A recent study has shown that three people die every day waiting for an organ transplant.
As part of National Transplant Week, reporter ROB SMYTH takes a second look at the national shortage by talking to staff at Burton’s Queen’s Hospital about the issue as well as speaking to people whose lives have been directly impacted by organ donation.
WORTHWHILE” was the one word used by Jill Kelsall as she discussed her role as a specialist nurse for organ donation at Burton Hospitals NHS Foundation Trust.
She was speaking to the Mail as part of National Transplant Week in an effort to recruit new donors.
Currently 18 million people are registered donors in the UK and while this number may seem impressive, it pales into insignificance when statistics show that three people die every single day waiting for an organ transplant.
As you read this more than 7,500 people of all ages across the UK are waiting for an organ transplant.
This is why Jill and a host of others are backing the ‘Pass It On’ campaign to get more people signed up to the organ donation register and to take away some of the fear and worry from families about loved ones donating organs.
The campaign theme for this year focuses not just on signing up to the register but also the importance of passing on donation plans to family and friends so they are aware.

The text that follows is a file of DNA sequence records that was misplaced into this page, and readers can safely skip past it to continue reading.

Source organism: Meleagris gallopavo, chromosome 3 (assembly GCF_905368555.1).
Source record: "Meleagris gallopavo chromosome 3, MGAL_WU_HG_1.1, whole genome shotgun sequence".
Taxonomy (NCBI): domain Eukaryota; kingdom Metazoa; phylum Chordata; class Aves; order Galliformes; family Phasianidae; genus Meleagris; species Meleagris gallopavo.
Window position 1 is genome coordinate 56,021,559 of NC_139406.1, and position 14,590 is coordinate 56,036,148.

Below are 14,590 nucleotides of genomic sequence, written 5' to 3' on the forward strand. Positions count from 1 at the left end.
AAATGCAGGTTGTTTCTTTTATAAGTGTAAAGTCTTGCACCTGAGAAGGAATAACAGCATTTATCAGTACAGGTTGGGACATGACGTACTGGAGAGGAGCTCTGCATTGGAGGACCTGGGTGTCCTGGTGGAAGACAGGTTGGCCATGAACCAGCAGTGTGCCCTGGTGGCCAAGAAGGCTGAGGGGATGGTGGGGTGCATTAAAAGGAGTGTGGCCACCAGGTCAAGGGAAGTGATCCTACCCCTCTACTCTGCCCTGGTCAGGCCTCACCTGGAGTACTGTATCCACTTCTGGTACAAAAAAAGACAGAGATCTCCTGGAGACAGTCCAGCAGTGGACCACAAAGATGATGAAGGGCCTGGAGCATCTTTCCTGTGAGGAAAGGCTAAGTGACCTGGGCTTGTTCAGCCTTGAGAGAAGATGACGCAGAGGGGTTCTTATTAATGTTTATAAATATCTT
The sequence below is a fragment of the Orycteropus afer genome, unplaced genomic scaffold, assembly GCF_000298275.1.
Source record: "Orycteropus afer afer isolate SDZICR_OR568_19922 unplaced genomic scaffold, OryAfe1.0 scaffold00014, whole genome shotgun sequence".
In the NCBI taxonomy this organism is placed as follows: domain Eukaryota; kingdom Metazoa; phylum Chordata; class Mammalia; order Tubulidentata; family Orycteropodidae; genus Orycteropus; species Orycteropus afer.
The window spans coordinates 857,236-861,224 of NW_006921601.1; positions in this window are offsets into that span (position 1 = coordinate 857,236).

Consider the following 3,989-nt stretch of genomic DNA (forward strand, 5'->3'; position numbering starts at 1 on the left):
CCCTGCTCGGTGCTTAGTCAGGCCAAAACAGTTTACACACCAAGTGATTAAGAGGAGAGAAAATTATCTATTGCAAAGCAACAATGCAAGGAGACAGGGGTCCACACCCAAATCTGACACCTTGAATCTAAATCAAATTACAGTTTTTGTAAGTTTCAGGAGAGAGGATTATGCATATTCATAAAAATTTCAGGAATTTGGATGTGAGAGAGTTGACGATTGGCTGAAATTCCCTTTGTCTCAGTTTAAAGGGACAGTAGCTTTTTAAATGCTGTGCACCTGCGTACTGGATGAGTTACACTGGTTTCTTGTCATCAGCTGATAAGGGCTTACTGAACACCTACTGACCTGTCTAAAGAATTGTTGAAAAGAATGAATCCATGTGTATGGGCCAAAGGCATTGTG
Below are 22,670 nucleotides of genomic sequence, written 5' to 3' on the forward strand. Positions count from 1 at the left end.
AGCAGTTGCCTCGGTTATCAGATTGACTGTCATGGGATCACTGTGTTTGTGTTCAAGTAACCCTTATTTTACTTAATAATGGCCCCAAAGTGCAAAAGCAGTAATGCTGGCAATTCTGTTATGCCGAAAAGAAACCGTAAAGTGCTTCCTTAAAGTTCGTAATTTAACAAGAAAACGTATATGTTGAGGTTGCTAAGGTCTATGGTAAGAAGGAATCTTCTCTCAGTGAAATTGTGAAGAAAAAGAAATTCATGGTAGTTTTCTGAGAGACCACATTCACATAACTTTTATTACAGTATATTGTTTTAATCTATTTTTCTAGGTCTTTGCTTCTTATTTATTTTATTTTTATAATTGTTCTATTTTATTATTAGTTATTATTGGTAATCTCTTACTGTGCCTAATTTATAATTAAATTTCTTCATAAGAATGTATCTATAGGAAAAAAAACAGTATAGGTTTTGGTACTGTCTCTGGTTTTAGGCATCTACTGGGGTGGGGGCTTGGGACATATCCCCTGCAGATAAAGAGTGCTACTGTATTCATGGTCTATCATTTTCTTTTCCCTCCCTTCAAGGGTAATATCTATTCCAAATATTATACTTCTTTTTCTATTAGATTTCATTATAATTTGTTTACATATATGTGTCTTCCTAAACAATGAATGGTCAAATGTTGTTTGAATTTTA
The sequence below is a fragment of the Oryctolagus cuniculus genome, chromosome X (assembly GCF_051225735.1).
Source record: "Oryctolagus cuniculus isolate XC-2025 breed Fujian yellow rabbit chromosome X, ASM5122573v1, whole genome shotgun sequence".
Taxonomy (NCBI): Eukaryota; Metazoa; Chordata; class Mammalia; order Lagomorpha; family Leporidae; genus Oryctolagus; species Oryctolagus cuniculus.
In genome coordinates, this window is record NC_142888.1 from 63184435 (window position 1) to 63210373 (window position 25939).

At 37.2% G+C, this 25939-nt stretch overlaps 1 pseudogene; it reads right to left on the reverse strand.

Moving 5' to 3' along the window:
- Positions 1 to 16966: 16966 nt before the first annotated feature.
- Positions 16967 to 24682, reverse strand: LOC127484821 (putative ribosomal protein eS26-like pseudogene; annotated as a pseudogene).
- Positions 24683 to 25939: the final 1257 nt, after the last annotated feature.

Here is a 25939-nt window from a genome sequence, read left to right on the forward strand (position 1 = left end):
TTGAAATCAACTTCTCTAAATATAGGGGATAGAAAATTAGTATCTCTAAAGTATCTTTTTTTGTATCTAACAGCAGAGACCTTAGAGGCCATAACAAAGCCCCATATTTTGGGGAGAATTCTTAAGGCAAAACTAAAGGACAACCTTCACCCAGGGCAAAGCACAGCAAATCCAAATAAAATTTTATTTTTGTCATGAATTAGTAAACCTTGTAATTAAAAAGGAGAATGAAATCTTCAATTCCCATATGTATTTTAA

Nurse Kelsall, who joined the team in January, said: “I have been a qualified nurse since 1987, having worked in critical care for the last 14 years, nine years as a senior staff nurse.
“Working in the critical care environment and caring for patients with multi trauma, including brain injury, I was involved with the care of patients who were referred for organ donation.
“This was my introduction to organ donation and I always considered donation a worthwhile process to be involved in.
“I could see it often gave comfort to bereaved relatives and gave the hope of life to unseen people who may well have died without an organ transplant.
“I also focus on tissue donation as this is an area I feel is often forgotten, both in critical care and other clinical areas.
Unlike organ donation, the referral process for tissue donation can be nurseled.
“My aim at Burton Hospitals is to establish link nurses in critical care and other key clinical areas and deliver teaching sessions to promote awareness and increase the referral rate for tissue donation.
“At present, I accompany my more experienced colleagues when a patient is referred as a potential donor.
“I consider my role as to be of great significance and is something I feel very passionate about.
“We use the Organ Donor Register to establish whether the patient had expressed a wish in his/her lifetime to be an organ donor and this is important as often the patient’s family do not know their wishes regarding organ donation.
“This is really the message for this year’s National Transplant Week - ‘You know.
We know. Do they know?” In response to a Department of Health drive to make organ donation something which is part of the everyday life of a hospital, the trust set up a working group, bringing together people from across the hospital to raise awareness within the organisation and the community of the urgent need for a better approach to organ donation as a whole.
The group is chaired by non-executive director William Saunders.